Of course, as Ms. Haines said, “There’s no point in making journalism if people can’t afford it.” And so the conversation turned to the question of financing a company that has been hit hard by the hemorrhage of its long-standing dominant revenue stream, advertising and other fiscal forces.
“You can’t do a major investigation if you don’t report to the city council every day,” says Sara Just of “PBS NewsHour.” You will not find out who the corrupt mayor is if you are not there every day.” The disappearance of that kind of local journalism, she said, ‘is what worries me the most. That’s not going to be the for-profit center, but it’s how we find out what’s going on.
Jeffrey Goldberg, whose publication, The Atlantic, put up a paywall shortly before the pandemic, argued for a subscriber-funded model: “Our industry made a mistake 20 years ago by giving quality journalism away for free – we trained readers to expect something that took work, time and energy and money and we gave it away. And we have to stop that.”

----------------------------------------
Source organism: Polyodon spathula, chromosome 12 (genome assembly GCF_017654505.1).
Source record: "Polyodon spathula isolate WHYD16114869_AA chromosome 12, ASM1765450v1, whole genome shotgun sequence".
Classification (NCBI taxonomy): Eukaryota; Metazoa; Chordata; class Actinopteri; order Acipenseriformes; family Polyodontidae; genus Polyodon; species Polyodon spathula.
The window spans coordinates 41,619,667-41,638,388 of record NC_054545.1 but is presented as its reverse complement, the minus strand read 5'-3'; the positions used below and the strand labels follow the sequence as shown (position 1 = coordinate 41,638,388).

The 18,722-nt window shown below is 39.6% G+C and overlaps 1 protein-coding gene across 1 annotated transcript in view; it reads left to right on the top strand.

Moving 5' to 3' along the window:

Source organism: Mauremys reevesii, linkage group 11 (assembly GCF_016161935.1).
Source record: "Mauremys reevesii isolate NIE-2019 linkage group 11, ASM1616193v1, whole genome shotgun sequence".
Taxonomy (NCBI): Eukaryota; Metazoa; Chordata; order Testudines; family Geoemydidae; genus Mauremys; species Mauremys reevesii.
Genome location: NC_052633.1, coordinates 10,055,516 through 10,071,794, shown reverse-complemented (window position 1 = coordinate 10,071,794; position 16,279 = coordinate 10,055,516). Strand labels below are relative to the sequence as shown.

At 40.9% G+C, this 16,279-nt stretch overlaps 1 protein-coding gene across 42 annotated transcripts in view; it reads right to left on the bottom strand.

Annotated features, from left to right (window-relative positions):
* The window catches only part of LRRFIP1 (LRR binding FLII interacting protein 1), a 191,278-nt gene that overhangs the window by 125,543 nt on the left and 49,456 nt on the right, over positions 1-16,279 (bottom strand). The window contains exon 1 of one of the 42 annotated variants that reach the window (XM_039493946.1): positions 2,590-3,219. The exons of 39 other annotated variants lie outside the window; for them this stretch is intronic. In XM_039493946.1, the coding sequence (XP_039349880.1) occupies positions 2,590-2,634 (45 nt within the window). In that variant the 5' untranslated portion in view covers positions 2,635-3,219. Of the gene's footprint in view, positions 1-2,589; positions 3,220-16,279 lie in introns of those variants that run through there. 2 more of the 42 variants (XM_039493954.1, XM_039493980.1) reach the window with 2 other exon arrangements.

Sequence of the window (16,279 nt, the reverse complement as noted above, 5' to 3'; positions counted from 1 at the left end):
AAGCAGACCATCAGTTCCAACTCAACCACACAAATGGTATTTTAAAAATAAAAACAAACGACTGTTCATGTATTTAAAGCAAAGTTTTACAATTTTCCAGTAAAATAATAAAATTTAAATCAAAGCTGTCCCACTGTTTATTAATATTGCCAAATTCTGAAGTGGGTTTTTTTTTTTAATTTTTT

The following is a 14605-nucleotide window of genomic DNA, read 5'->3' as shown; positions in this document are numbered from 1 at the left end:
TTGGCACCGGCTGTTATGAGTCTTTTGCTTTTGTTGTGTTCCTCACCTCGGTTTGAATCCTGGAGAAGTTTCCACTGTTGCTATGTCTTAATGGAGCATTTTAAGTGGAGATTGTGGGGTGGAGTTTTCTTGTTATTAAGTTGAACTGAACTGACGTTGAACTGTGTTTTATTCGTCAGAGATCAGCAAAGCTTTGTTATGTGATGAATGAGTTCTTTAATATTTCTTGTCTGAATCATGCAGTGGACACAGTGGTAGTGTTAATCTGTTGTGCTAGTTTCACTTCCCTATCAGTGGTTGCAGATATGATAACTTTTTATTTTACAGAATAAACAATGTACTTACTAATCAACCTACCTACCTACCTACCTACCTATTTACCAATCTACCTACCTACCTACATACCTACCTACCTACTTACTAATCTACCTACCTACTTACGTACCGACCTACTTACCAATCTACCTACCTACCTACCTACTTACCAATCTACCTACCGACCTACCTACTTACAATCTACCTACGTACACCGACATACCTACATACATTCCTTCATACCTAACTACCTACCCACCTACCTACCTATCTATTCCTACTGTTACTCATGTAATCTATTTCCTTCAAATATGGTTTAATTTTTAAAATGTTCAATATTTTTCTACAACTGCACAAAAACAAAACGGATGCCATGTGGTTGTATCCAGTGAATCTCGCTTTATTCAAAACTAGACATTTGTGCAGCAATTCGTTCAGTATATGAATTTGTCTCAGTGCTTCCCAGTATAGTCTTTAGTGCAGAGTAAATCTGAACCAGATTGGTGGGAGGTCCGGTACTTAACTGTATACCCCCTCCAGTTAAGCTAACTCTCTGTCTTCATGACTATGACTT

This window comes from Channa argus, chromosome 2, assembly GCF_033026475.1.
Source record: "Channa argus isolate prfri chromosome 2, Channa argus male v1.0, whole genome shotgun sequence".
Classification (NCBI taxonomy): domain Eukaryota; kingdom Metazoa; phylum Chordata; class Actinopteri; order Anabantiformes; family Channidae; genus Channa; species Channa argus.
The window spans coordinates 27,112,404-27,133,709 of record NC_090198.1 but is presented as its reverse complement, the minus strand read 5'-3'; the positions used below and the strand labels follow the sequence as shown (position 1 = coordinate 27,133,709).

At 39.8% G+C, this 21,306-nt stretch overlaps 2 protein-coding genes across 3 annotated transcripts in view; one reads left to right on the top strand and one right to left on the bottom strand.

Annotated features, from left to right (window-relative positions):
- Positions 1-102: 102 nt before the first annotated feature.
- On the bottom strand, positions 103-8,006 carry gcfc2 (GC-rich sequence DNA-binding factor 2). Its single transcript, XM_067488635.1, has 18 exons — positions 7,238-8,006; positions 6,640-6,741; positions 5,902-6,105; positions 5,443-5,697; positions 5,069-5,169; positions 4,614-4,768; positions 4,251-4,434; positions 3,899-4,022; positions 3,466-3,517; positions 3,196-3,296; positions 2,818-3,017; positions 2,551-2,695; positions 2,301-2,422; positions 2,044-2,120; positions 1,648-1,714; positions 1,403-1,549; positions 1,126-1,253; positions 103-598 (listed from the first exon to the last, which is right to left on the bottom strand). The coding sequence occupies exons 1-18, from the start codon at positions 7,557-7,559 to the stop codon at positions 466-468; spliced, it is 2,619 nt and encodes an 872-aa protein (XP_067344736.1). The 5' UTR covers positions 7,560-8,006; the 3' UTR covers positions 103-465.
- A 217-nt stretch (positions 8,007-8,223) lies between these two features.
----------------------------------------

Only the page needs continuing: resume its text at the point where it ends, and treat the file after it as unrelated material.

Meet The Atlantics Paywall brought “another set of concerns,” Mr Goldberg acknowledged, such as enforcing decisions about what work should be published for free in the public interest and what work should be reserved for paying subscribers. He noted that, for example, if a reader comes from a Ukrainian or Russian IP address, the publication’s Russian and Ukrainian coverage is free.
“What you said about ‘we made a big mistake giving it away for free’: I came to the opposite conclusion,” said Lauren Williams of Capital B, a publication set up this year to provide ‘direct reporting’ to black audiences whose opinions span the political spectrum: “After two years of running a non-profit, I’m totally radicalized.” Ms. Williams argued that there should at least be a news segment with vital information accessible to people.
“There’s plenty of room for different models,” summarizes William Kristol, editor-in-chief of The Bulwark, a publication spawned by disgruntled conservatives during the Trump administration.
However, Mr. Kristol did see failure through philanthropy: “People can give money to whatever they want, but I’d say if you’re from Mars and look at the distribution of what people support you’d be a little surprised.” Ms Williams said many people don’t know there is “a huge local news problem”.